Milk: The benefits for bones and beyond


It’s well established, dairy foods are a great source of calcium! Even more people nowadays are recognizing that dairy foods contain protein, too -- anyone else enjoy Greek yogurt this morning?

Did you know that milk is a good source of nine essential nutrients?  Just one eight ounce cup of cow’s milk provides all of the following:

30 percent of the daily value (daily recommendation) of CALCIUM: Calcium is the nutrient most commonly recognized for its role in bone development. In fact, 99 percent of the body’s calcium is stored in the bones and teeth. The remaining 1 percent of calcium in the body circulates (mainly in the blood) plays many significant roles including participation in muscle contraction, nerve stimulus, blood clotting and the secretion of hormones. Dairy foods are the greatest source of calcium in the American diet.

30 percent of your daily value of VITAMIN D: There is currently a lot of research looking at the roles and recommendations for vitamin D. Some may even call it a “hot topic” in the nutrition science world. Vitamin D is well known for its role in bone growth -- working with calcium and phosphorus to grow and maintain bones and teeth. Yet, vitamin D is technically a hormone and scientists have discovered many additional roles vitamin D may play including, but not limited to, immune function, cancer prevention, memory and reproduction. Vitamin D is naturally found in few foods. In the United States, cow’s milk is supplemented to provide Americans an adequate amount of vitamin D through a food they are (hopefully) enjoying every day.

10 percent of your daily value of POTASSIUM: Of interest to athletes, potassium plays a key role in electrolyte balance, one of the reasons the potassium in milk is helpful as a refuel beverage. Sodium and potassium work as a team to maintain many systems in the body that are vital for both children and adults.  Potassium also assists with muscle contraction and nerve impulses. Adults who get very little potassium from foods tend to have higher blood pressure and a higher risk for stroke.

25 percent of your daily value of PHOSPHORUS: In the sports nutrition world, phosphorus is very rarely recognized by its formal name but more often appreciated as a phosphate group in the body’s energy source -- ATP. Athletes are not the only people who appreciate phosphorus: ATP is everyone’s energy source. Phospholipids are the structure of cell membranes, and 85 percent of phosphorus is stored in bone. Phosphorus is also recognized for many other important roles, so thankfully, it is readily available in many nutrient-rich foods, including dairy foods.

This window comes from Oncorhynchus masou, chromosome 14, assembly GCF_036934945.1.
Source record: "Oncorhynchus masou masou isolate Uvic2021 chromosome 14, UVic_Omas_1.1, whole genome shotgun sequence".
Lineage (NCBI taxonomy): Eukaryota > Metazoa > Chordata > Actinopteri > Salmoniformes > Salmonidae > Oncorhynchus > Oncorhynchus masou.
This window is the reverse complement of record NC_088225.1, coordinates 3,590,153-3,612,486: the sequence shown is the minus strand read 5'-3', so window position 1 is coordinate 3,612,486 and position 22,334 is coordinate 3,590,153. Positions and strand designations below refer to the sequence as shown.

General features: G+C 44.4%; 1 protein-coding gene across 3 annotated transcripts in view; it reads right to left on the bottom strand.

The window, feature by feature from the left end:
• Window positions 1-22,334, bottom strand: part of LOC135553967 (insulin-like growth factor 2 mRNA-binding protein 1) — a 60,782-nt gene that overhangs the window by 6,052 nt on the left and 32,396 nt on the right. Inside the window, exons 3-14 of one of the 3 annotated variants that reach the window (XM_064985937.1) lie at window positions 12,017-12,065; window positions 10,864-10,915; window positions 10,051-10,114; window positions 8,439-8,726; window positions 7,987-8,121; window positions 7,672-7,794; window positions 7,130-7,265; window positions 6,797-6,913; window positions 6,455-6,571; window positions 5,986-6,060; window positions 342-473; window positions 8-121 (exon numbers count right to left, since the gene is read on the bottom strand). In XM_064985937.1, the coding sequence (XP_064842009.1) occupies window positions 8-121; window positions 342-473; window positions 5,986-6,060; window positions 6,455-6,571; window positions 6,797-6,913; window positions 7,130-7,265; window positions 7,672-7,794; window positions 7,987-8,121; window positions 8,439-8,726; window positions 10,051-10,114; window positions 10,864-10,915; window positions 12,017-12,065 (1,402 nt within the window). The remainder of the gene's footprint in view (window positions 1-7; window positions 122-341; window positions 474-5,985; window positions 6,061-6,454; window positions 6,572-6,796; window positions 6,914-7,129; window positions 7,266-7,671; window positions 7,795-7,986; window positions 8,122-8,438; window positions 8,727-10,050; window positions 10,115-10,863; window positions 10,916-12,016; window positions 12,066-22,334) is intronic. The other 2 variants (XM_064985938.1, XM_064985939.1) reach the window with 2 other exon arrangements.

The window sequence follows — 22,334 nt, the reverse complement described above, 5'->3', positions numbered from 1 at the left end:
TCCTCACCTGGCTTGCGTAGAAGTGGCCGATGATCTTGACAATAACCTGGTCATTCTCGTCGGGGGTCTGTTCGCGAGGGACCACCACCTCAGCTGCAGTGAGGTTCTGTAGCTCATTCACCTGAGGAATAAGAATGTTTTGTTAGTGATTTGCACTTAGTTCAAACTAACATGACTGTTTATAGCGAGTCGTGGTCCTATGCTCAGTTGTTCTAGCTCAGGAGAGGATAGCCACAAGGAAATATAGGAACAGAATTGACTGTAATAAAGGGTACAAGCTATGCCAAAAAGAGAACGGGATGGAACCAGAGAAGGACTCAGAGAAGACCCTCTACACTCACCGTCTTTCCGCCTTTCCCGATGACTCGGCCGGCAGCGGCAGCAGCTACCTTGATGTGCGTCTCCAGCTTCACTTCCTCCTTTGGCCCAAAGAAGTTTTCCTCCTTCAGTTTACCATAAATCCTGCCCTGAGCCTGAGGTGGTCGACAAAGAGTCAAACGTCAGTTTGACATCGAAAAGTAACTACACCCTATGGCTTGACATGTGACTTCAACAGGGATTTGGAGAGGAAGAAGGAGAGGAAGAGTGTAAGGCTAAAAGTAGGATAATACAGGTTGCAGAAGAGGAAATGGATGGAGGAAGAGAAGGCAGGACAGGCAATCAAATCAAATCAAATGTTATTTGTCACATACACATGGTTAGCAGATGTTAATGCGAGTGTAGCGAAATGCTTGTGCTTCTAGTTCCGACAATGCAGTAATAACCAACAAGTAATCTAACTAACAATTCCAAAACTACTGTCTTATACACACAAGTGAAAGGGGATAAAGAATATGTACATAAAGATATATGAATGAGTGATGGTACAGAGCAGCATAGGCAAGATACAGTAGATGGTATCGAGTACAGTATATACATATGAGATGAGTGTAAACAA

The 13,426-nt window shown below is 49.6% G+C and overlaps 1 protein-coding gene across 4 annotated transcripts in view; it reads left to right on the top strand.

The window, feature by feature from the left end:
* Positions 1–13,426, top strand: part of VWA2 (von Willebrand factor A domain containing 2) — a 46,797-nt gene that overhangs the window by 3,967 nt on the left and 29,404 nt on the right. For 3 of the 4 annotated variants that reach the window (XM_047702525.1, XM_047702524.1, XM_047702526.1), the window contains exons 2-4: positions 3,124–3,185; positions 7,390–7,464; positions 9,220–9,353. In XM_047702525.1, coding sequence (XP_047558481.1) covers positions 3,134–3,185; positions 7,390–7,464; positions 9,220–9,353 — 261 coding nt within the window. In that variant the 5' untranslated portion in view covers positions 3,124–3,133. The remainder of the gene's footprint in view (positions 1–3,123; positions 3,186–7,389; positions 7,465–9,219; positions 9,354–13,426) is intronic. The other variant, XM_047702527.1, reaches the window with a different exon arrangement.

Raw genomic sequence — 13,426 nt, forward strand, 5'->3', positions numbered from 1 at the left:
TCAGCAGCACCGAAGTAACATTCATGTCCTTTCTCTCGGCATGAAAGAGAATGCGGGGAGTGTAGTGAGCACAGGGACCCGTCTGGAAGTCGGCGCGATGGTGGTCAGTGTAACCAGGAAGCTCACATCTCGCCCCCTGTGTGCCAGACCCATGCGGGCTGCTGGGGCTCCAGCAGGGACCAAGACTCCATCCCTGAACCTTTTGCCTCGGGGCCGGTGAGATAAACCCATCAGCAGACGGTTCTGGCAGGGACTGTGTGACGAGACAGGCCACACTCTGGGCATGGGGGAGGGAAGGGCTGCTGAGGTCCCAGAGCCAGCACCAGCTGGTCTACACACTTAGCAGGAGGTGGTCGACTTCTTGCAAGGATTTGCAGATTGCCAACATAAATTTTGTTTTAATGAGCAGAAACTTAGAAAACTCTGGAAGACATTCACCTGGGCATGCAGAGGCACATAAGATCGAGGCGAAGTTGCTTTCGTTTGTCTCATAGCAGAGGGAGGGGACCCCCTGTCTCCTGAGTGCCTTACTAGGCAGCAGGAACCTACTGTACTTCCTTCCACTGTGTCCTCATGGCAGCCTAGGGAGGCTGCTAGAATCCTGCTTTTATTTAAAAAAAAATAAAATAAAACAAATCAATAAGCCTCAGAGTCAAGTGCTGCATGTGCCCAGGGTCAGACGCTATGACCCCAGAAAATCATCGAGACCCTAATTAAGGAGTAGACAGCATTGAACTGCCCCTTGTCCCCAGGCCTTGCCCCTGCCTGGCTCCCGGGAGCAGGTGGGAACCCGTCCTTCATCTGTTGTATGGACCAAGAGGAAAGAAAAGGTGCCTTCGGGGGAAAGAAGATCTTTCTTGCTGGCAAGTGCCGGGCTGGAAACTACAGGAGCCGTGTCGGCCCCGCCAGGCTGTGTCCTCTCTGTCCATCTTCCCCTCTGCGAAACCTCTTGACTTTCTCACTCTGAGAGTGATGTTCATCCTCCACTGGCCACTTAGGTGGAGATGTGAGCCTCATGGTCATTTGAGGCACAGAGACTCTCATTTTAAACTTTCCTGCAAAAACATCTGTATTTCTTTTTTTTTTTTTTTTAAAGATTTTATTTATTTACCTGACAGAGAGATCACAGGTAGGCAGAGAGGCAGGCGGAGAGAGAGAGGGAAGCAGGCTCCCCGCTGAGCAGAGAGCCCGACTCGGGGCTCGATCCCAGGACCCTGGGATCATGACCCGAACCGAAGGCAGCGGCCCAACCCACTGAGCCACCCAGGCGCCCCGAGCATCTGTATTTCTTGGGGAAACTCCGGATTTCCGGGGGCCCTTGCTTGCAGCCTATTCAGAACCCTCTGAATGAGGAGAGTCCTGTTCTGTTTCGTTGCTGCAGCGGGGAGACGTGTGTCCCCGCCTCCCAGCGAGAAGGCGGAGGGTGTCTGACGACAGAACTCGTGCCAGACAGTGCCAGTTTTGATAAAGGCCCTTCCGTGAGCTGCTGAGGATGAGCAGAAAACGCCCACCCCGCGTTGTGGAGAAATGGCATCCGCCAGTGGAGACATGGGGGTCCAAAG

16 percent of your daily value of PROTEIN: Simply put, proteins are differing chains of amino acids and are important for life. When a protein is digested, each amino acid has a different role. Proteins are needed any time the body is growing or building, moving or digesting, healing or repairing. Dairy proteins are considered “high-quality” because they provide all of the 20 essential amino acids -- building blocks necessary for many body needs.

25 percent of your daily value of RIBOFLAVIN: Riboflavin is necessary for the body to produce energy. The amount of riboflavin each person needs will depend on their specific energy requirements.

10 percent of your daily value of NIACIN: Similar to riboflavin, niacin is also necessary for energy -- it helps turn food into energy for the body. People who are deficient in niacin can suffer severe consequences including symptoms related to abnormalities of the skin, digestive system and nervous system, but this only tends to only occur when people choose a diet which lacks variety and niacin.   

10 percent of your daily value of VITAMIN A: Did any of your family members ever tell you that eating carrots would help you see in the dark? The root of this wives-tale comes from the fact that carrots are rich in the orange pigment beta-carotene which is easily converted to vitamin A in the body. Most notably, vitamin A keeps eyes healthy, and luckily it’s in dairy foods, too.

20 percent of your daily value of VITAMIN B12: The vitamin B12 in milk is particularly important especially for any one following a vegetarian diet, or people who don’t eat animal products regularly. Vitamin B12 is unique in that it is naturally only found in animal foods. There are no symptoms from having too much vitamin B12, but not having enough over time can cause people to become extremely tired, with loss of appetite and even paralysis of the body.  

Dairy foods are more than just calcium. When we eliminate dairy foods from our diets, it becomes challenging to consume adequate amounts of many nutrients -- nutrients that are important for all aspects of health.

Athletes can train harder and perform better with proper nutrition. Visit to read more about milk as an exercise recovery beverage and learn how to eat for peak athletic performance.